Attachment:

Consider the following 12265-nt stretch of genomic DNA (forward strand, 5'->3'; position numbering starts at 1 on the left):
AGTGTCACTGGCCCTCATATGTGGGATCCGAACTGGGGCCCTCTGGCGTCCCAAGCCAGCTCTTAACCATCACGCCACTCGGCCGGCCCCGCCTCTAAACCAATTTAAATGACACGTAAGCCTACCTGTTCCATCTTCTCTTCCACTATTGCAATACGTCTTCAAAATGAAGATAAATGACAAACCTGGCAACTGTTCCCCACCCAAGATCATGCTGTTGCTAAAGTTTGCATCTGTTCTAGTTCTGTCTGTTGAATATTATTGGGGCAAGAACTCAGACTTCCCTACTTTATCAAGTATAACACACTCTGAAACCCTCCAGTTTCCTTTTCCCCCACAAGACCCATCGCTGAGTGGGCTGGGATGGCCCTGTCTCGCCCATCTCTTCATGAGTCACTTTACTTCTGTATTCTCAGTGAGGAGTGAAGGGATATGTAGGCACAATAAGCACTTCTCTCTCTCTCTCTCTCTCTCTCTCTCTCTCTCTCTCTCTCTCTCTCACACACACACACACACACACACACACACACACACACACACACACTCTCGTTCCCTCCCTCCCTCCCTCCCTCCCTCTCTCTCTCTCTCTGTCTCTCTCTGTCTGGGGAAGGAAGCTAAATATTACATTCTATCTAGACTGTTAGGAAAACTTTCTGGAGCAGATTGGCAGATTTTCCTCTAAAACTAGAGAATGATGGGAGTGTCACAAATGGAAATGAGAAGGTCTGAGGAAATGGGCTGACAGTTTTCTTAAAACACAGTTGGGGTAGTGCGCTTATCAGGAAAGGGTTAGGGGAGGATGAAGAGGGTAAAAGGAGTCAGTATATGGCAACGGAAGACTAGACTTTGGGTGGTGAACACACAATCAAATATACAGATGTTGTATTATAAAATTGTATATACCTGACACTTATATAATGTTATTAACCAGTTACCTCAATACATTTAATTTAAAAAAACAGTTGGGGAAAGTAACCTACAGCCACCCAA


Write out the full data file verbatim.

Consider the following 12265-nt stretch of genomic DNA (forward strand, 5'->3'; position numbering starts at 1 on the left):
AGTGTCACTGGCCCTCATATGTGGGATCCGAACTGGGGCCCTCTGGCGTCCCAAGCCAGCTCTTAACCATCACGCCACTCGGCCGGCCCCGCCTCTAAACCAATTTAAATGACACGTAAGCCTACCTGTTCCATCTTCTCTTCCACTATTGCAATACGTCTTCAAAATGAAGATAAATGACAAACCTGGCAACTGTTCCCCACCCAAGATCATGCTGTTGCTAAAGTTTGCATCTGTTCTAGTTCTGTCTGTTGAATATTATTGGGGCAAGAACTCAGACTTCCCTACTTTATCAAGTATAACACACTCTGAAACCCTCCAGTTTCCTTTTCCCCCACAAGACCCATCGCTGAGTGGGCTGGGATGGCCCTGTCTCGCCCATCTCTTCATGAGTCACTTTACTTCTGTATTCTCAGTGAGGAGTGAAGGGATATGTAGGCACAATAAGCACTTCTCTCTCTCTCTCTCTCTCTCTCTCTCTCTCTCTCTCTCTCTCTCTCACACACACACACACACACACACACACACACACACACACACACACTCTCGTTCCCTCCCTCCCTCCCTCCCTCCCTCTCTCTCTCTCTCTGTCTCTCTCTGTCTGGGGAAGGAAGCTAAATATTACATTCTATCTAGACTGTTAGGAAAACTTTCTGGAGCAGATTGGCAGATTTTCCTCTAAAACTAGAGAATGATGGGAGTGTCACAAATGGAAATGAGAAGGTCTGAGGAAATGGGCTGACAGTTTTCTTAAAACACAGTTGGGGTAGTGCGCTTATCAGGAAAGGGTTAGGGGAGGATGAAGAGGGTAAAAGGAGTCAGTATATGGCAACGGAAGACTAGACTTTGGGTGGTGAACACACAATCAAATATACAGATGTTGTATTATAAAATTGTATATACCTGACACTTATATAATGTTATTAACCAGTTACCTCAATACATTTAATTTAAAAAAACAGTTGGGGAAAGTAACCTACAGCCACCCAA